At times, authorities will attach electronic monitoring systems to parolees or people awaiting trial in Virginia. Two men heading the Challenging E-Carceration Project have researched the negative aspects of ankle monitors and the excessive punishment that they place on people, especially those who have not yet been convicted of a crime.
Virginia residents may be interested in a study that examines the role race plays in the decisions made by bail judges. According to the study, bail judges, whether they are white or black, seem to show bias against defendants who are black.
People in Virginia could have greater privacy protections after a U.S. Supreme Court decision requiring law enforcement agencies to obtain a warrant in order to access location information for a person's cellphone. The June 2018 decision is based on the Fourth Amendment, protecting people's rights to be free of warrantless search and seizure. There have been a variety of mixed rulings on how the Fourth Amendment applies to modern technologies, but experts say that this ruling could be among the most significant.
The criminal justice system may be far less reliable than many Virginia residents expect. Many people are aware of some of the famous exonerations for serious crimes, especially on the basis of DNA. These cases generally concern capital crimes such as rape or murder.
If a Virginia resident is charged with a crime, there must be enough evidence to convict on that charge. If there are any doubts as to the legality of evidence collected, it may be suppressed. It is important to note that evidence used in a case must be relevant and collected properly. Otherwise, a judge may grant a defendant's motion to have it suppressed.
Approximately 90 percent of all criminal cases in the United States involve some type of plea bargain arrangements or negotiations. Essentially, a plea bargain is an agreement in which the defendant seeks a lesser charge or sentence. There are different types of plea bargains and certain conditions that apply to legal arrangements of this nature in Virginia.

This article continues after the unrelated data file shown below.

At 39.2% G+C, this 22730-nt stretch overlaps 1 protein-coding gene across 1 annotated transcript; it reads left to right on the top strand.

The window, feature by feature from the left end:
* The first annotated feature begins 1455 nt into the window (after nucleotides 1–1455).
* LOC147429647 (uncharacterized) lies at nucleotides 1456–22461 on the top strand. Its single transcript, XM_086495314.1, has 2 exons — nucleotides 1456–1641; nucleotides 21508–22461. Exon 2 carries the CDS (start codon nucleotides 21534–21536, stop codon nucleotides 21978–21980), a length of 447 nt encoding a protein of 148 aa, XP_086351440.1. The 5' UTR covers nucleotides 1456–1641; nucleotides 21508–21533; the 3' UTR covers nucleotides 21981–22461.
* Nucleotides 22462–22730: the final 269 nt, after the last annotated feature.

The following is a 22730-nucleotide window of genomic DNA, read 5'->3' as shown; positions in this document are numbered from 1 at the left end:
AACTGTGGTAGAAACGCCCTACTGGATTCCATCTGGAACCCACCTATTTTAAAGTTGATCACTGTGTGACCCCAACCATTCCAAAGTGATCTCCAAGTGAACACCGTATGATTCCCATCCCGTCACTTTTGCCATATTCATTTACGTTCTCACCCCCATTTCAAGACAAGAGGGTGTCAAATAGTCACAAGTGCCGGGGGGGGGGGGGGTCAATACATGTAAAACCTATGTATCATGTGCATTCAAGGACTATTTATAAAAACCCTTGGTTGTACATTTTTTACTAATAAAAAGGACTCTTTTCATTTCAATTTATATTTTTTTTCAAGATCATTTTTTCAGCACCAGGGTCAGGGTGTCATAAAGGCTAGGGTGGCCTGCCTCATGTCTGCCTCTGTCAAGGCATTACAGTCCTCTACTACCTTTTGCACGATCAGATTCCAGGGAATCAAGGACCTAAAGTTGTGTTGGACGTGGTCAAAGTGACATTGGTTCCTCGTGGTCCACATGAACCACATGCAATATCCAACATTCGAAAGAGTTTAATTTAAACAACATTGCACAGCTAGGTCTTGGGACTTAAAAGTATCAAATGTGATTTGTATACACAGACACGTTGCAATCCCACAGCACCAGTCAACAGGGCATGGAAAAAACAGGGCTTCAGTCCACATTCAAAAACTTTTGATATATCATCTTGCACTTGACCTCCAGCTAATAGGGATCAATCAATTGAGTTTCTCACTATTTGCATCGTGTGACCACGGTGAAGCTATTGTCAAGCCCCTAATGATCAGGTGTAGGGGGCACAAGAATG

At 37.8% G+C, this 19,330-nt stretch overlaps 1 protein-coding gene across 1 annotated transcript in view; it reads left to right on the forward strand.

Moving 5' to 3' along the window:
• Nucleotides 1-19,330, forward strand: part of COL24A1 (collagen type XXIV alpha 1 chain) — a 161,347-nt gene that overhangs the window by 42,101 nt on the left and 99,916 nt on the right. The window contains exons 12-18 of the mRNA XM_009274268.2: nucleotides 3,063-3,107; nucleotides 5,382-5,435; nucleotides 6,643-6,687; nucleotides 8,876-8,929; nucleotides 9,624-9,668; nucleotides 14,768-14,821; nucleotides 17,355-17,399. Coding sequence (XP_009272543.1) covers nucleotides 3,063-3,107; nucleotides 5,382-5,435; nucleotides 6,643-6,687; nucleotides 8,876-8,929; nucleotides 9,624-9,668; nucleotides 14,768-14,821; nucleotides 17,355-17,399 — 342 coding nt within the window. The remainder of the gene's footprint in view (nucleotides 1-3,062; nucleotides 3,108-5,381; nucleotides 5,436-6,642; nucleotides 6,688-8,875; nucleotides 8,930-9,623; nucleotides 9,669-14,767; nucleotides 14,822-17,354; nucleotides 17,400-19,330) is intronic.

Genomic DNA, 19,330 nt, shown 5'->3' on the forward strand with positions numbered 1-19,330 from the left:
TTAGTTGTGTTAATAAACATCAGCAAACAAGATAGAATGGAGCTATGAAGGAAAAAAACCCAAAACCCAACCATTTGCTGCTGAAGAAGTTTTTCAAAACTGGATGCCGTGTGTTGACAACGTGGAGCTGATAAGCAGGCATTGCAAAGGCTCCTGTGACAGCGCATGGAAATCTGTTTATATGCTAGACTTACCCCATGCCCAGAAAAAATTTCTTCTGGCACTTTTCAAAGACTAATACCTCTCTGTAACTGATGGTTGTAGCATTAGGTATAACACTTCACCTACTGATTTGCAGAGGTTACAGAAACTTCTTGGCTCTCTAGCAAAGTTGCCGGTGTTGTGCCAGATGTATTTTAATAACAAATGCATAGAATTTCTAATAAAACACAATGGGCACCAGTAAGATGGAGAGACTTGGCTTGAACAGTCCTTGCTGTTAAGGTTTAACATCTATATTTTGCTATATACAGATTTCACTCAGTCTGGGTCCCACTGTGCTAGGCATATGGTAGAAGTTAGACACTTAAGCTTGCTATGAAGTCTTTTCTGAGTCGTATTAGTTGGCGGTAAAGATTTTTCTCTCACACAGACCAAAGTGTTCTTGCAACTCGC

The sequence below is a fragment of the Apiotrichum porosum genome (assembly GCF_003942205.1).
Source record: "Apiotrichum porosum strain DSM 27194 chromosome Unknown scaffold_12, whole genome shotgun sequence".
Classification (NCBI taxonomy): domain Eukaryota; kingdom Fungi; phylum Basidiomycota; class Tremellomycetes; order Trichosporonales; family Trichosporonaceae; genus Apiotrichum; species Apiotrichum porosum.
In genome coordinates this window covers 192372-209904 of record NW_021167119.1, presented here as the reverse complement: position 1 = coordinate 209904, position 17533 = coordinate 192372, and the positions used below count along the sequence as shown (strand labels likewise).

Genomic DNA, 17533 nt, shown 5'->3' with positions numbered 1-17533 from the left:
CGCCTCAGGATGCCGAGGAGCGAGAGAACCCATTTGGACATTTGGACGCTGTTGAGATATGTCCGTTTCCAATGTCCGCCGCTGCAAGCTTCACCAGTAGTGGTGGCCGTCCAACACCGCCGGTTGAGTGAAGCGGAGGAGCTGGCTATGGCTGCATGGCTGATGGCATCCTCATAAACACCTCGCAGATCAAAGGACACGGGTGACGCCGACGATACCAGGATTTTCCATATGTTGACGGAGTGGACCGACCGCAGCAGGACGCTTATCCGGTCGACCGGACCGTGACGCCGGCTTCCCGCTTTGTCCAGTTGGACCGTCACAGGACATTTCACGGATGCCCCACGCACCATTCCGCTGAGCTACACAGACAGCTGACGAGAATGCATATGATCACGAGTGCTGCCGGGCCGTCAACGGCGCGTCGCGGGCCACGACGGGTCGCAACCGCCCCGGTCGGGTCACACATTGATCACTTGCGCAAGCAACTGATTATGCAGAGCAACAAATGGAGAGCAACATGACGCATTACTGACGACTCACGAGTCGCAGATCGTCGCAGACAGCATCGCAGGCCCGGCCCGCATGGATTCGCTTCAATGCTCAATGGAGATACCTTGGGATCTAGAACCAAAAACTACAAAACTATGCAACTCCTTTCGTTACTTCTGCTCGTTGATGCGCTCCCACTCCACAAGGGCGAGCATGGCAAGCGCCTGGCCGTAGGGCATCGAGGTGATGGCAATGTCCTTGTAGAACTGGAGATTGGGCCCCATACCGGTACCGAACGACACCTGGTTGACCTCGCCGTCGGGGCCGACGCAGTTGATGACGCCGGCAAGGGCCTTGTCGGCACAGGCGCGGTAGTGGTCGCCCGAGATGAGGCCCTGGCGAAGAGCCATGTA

The U.S. Department of Justice has announced its intention to make the asset forfeiture process easier for law enforcement. Law enforcement agencies in Virginia and across the country may, in some circumstances, seize assets from suspects in criminal investigations. There are a number of valid reasons for such actions, including their use as a tactic against strong criminal organizations, but critics say asset forfeiture is often abused by police.
Virginia residents likely know that the Fourth Amendment to the U.S. Constitution protects against unreasonable searches and seizures, but they may not know that evidence obtained without a search warrant or probable cause was still admissible in state courts during criminal trials until the Supreme Court effectively created the exclusionary rule in 1961. However, deciding whether or not evidence was gathered within the boundaries established by the Fourth Amendment is often difficult for judges.
A person accused of committing a crime in Virginia will frequently have the opportunity to get out of jail before trial due to release on bail. When a person is arrested and charged, a police officer can either release the defendant with a ticket or take the person into custody. Bail is a specific amount of money set by a court that is meant to guarantee the presence of the defendant at a later court appearance on the charges in question.
The use of hacking by federal law enforcement agents to gather evidence has been increasing. However, attorneys who practice criminal defense law in Virginia and the rest of the country now have strategies for challenging the surveillance technique used to obtain the evidence and to make the evidence inadmissible in court.